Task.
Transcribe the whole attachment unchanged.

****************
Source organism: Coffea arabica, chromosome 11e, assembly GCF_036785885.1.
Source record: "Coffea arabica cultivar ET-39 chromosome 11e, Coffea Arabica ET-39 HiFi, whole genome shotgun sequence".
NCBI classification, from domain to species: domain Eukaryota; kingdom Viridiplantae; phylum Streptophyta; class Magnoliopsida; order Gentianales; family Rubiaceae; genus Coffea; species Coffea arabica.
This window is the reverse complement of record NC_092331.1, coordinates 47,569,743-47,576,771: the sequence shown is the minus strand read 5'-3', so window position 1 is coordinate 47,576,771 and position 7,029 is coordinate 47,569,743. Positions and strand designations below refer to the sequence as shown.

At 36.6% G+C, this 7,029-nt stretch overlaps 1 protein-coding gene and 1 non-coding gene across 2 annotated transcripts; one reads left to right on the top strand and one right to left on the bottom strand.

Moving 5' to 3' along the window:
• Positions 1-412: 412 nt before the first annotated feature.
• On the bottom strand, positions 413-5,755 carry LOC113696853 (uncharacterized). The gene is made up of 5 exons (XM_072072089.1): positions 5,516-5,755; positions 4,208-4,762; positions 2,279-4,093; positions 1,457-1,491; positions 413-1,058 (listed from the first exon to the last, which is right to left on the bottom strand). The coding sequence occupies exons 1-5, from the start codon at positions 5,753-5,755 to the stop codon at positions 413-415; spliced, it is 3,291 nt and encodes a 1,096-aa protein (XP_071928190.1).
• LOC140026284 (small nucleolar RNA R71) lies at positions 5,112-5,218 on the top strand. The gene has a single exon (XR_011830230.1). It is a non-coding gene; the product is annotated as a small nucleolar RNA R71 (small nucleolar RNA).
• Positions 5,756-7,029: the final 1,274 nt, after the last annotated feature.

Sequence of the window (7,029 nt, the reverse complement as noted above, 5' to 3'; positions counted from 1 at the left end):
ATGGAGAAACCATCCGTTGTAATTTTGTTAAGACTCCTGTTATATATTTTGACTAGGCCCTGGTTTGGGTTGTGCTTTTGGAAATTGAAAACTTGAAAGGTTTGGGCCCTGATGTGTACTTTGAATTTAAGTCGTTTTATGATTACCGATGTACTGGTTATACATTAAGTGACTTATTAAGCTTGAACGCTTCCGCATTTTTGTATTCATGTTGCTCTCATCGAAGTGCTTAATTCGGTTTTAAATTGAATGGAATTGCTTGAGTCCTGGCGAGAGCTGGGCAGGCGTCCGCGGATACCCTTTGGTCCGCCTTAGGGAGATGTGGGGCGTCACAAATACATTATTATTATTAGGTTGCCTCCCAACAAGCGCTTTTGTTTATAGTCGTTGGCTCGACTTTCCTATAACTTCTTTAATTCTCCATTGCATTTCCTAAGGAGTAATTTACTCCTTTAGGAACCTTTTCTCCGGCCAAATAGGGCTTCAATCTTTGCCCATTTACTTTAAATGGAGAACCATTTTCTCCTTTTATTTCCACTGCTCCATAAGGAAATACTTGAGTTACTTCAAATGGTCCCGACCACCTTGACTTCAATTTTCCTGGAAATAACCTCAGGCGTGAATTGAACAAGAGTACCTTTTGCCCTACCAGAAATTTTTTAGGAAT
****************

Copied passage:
Source organism: Coffea arabica, chromosome 11e, assembly GCF_036785885.1.
Source record: "Coffea arabica cultivar ET-39 chromosome 11e, Coffea Arabica ET-39 HiFi, whole genome shotgun sequence".
NCBI classification, from domain to species: domain Eukaryota; kingdom Viridiplantae; phylum Streptophyta; class Magnoliopsida; order Gentianales; family Rubiaceae; genus Coffea; species Coffea arabica.
This window is the reverse complement of record NC_092331.1, coordinates 47,569,743-47,576,771: the sequence shown is the minus strand read 5'-3', so window position 1 is coordinate 47,576,771 and position 7,029 is coordinate 47,569,743. Positions and strand designations below refer to the sequence as shown.

At 36.6% G+C, this 7,029-nt stretch overlaps 1 protein-coding gene and 1 non-coding gene across 2 annotated transcripts; one reads left to right on the top strand and one right to left on the bottom strand.

Moving 5' to 3' along the window:
• Positions 1-412: 412 nt before the first annotated feature.
• On the bottom strand, positions 413-5,755 carry LOC113696853 (uncharacterized). The gene is made up of 5 exons (XM_072072089.1): positions 5,516-5,755; positions 4,208-4,762; positions 2,279-4,093; positions 1,457-1,491; positions 413-1,058 (listed from the first exon to the last, which is right to left on the bottom strand). The coding sequence occupies exons 1-5, from the start codon at positions 5,753-5,755 to the stop codon at positions 413-415; spliced, it is 3,291 nt and encodes a 1,096-aa protein (XP_071928190.1).
• LOC140026284 (small nucleolar RNA R71) lies at positions 5,112-5,218 on the top strand. The gene has a single exon (XR_011830230.1). It is a non-coding gene; the product is annotated as a small nucleolar RNA R71 (small nucleolar RNA).
• Positions 5,756-7,029: the final 1,274 nt, after the last annotated feature.

Sequence of the window (7,029 nt, the reverse complement as noted above, 5' to 3'; positions counted from 1 at the left end):
ATGGAGAAACCATCCGTTGTAATTTTGTTAAGACTCCTGTTATATATTTTGACTAGGCCCTGGTTTGGGTTGTGCTTTTGGAAATTGAAAACTTGAAAGGTTTGGGCCCTGATGTGTACTTTGAATTTAAGTCGTTTTATGATTACCGATGTACTGGTTATACATTAAGTGACTTATTAAGCTTGAACGCTTCCGCATTTTTGTATTCATGTTGCTCTCATCGAAGTGCTTAATTCGGTTTTAAATTGAATGGAATTGCTTGAGTCCTGGCGAGAGCTGGGCAGGCGTCCGCGGATACCCTTTGGTCCGCCTTAGGGAGATGTGGGGCGTCACAAATACATTATTATTATTAGGTTGCCTCCCAACAAGCGCTTTTGTTTATAGTCGTTGGCTCGACTTTCCTATAACTTCTTTAATTCTCCATTGCATTTCCTAAGGAGTAATTTACTCCTTTAGGAACCTTTTCTCCGGCCAAATAGGGCTTCAATCTTTGCCCATTTACTTTAAATGGAGAACCATTTTCTCCTTTTATTTCCACTGCTCCATAAGGAAATACTTGAGTTACTTCAAATGGTCCCGACCACCTTGACTTCAATTTTCCTGGAAATAACCTCAGGCGTGAATTGAACAAGAGTACCTTTTGCCCTACCAGAAATTTTTTAGGAAT